Freedom of Religion and Belief in Egypt Quarterly Report, Oct - Dec 2009
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This Report- examines the most significant developments in Egypt for freedom of religion and belief during the months of October, November and December 2009.
The report documents several cases of sectarian violence and tension between Muslims and Christians in a number of governorates in the period under review. It provides a detailed review of two incidents that involved collective attacks on the homes and property of Copts in Dayrut, located in the Assyout governorate, in October 2009 and in the districts of Farshout and Abu Tisht, located in the Qena governorate, in November. The report also discusses two attacks on churches, one in the district of Tama, Sohag governorate, and the other in the district of Sanouras, Fayyoum governorate.
This report documents the continuation of sectarian attacks or security interventions and abuses in cases where Christians engage in religious rites in private buildings or are suspected of seeking to turn existing buildings or those under construction into churches. These cases included the demolition of a building owned by a Christian association in Cairo’s al-Abagiya neighborhood; the arrest of a citizen on charges of holding Christian worship services in his home in Deir Salamout in Minya; the posting of a guard detail on a private building in the village of Danasour in Menoufiya; and several problems related to the issuance of government licenses for the construction of new churches or the renovation of existing churches in the district of Abu Tisht in Qena and the Maghagha and al-Adwa districts in Minya.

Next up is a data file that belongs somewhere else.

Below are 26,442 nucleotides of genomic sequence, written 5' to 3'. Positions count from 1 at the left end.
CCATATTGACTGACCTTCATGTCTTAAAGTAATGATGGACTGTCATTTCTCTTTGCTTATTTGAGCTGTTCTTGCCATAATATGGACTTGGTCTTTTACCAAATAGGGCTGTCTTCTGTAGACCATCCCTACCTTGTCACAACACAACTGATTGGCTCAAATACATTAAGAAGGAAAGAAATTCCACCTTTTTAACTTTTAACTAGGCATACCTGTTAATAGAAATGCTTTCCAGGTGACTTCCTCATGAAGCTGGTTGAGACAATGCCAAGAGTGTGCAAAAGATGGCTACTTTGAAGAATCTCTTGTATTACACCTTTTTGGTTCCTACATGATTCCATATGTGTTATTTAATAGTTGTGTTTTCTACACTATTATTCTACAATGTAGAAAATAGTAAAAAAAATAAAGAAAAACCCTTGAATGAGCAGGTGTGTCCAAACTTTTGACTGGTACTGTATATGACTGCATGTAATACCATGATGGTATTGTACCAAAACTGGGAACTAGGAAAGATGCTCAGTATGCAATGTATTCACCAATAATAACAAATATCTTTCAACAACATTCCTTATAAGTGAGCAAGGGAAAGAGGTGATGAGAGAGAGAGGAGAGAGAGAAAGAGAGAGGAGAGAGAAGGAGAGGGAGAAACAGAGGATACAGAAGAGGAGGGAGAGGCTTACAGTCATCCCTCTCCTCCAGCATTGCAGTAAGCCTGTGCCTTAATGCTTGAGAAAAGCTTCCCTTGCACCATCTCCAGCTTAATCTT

Regarding court rulings, the report discusses the ongoing legal problems associated with conversion from Islam to Christianity. In the period under review, in two separate criminal cases, two women were sentenced to prison on charges of falsifying personal documents to show that they had converted to Christianity. The report reviews several other court rulings issued in the same period, including a ruling rejecting the registration of the Jehovah’s Witnesses and another rejecting an appeal against the prison sentence of blogger Karim Amer, who was convicted of showing contempt for Islam and insulting the President. Another court order rejected a lawsuit asking that Easter be made an official state holiday.
As usual, the report documents the most significant administrative rulings, political developments, civil society activities and Egyptian and foreign reports connected to religion in Egypt.
The Egyptian Initiative for Personal Rights encourages freedom of information.